Chapter_2__Lecture_1 - Chapter2Lecture1 LearningObjectives...

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Chapter 2  Lecture 1 Learning Objectives 1. Explain how the concepts of recognition, valuation, and classification apply to business  transactions and why they are important factors in ethical financial reporting.  2. Explain the double-entry system and the usefulness of T accounts in analyzing business  transactions.  3. Demonstrate how the double-entry system is applied to common business transactions.  4. There are six learning objectives in this chapter.  Objective one deals with  recognition, valuation and classification. OBJECTIVE 1: Explain, in simple terms, the generally accepted ways of  solving the measurement issues of recognition, valuation,  and classification. Summary Statement A sale is recognized (entered in the accounting records) when the title to  merchandise  passes from the supplier  to the purchaser, regardless of  when payment is made or received. This is called the  recognition point. The dollar value of any item involved in a business transaction is its  original   cost   (also called historical cost). Generally, any change in value  subsequent to the transaction is not reflected in the accounting records.  Accountants prefer this practice, which conforms to the   cost principle,  because the cost is verifiable and objective. Every business transaction is classified by means of categories called  accounts. Each asset, liability, stockholders’ equity, revenue, and expense  has a separate account . 10. Normally, a sale is recognized (entered into the accounting records) when  the title to merchandise passes from the supplier to the purchaser,  regardless of when payment is made or received. This point of sale is  referred to as the  recognition point .0 a0. Some business events, such as the hiring of a new employee, are  not  recordable transactions. b0. Other business events, such as payment to an employee for work  performed,  are  recordable transactions. 20. The  cost principle  states that business transactions should be recognized  at their original cost (also called  historical cost ). In this case,  cost  refers to a  transaction’s  exchange price —a verifiable measure based on the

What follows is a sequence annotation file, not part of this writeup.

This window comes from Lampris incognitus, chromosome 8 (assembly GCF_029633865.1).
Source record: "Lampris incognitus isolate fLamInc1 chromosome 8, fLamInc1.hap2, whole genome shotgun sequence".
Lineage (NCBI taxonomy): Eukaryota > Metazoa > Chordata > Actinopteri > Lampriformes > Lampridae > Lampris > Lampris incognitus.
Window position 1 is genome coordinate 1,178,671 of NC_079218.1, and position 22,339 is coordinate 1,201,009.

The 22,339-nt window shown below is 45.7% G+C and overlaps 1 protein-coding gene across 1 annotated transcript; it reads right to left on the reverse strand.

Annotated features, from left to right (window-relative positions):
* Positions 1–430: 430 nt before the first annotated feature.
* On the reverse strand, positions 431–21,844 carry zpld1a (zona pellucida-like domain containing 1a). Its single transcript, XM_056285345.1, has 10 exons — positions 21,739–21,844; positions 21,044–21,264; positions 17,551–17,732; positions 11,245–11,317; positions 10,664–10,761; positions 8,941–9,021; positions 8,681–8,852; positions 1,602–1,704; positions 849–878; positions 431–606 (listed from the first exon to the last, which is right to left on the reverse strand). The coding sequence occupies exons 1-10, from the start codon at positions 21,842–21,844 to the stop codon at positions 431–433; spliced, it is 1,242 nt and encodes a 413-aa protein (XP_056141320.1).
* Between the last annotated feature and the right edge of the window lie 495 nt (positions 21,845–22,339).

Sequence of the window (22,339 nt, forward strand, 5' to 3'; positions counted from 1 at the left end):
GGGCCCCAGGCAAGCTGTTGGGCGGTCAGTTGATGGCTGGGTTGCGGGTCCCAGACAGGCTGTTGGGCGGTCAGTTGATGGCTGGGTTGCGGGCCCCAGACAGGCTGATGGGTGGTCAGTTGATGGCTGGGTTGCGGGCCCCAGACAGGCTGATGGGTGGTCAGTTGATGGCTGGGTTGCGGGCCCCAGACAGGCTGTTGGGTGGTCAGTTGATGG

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agreement between the buyer and the seller—at the point of recognition.  Generally, any change in value that occurs after the original transaction is  not reflected in the accounting records.  30. Ethical financial reporting requires that accountants apply generally  accepted accounting principles when dealing with recognition, valuation, and  classification issues. For example, when a company overstates its revenue,  it has violated the guideline of recognition. When an asset is reported at an 
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This note was uploaded on 02/10/2011 for the course ACCOUNTING 201 taught by Professor Notsure during the Spring '11 term at Edmonds Community College.

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Chapter_2__Lecture_1 - Chapter2Lecture1 LearningObjectives...

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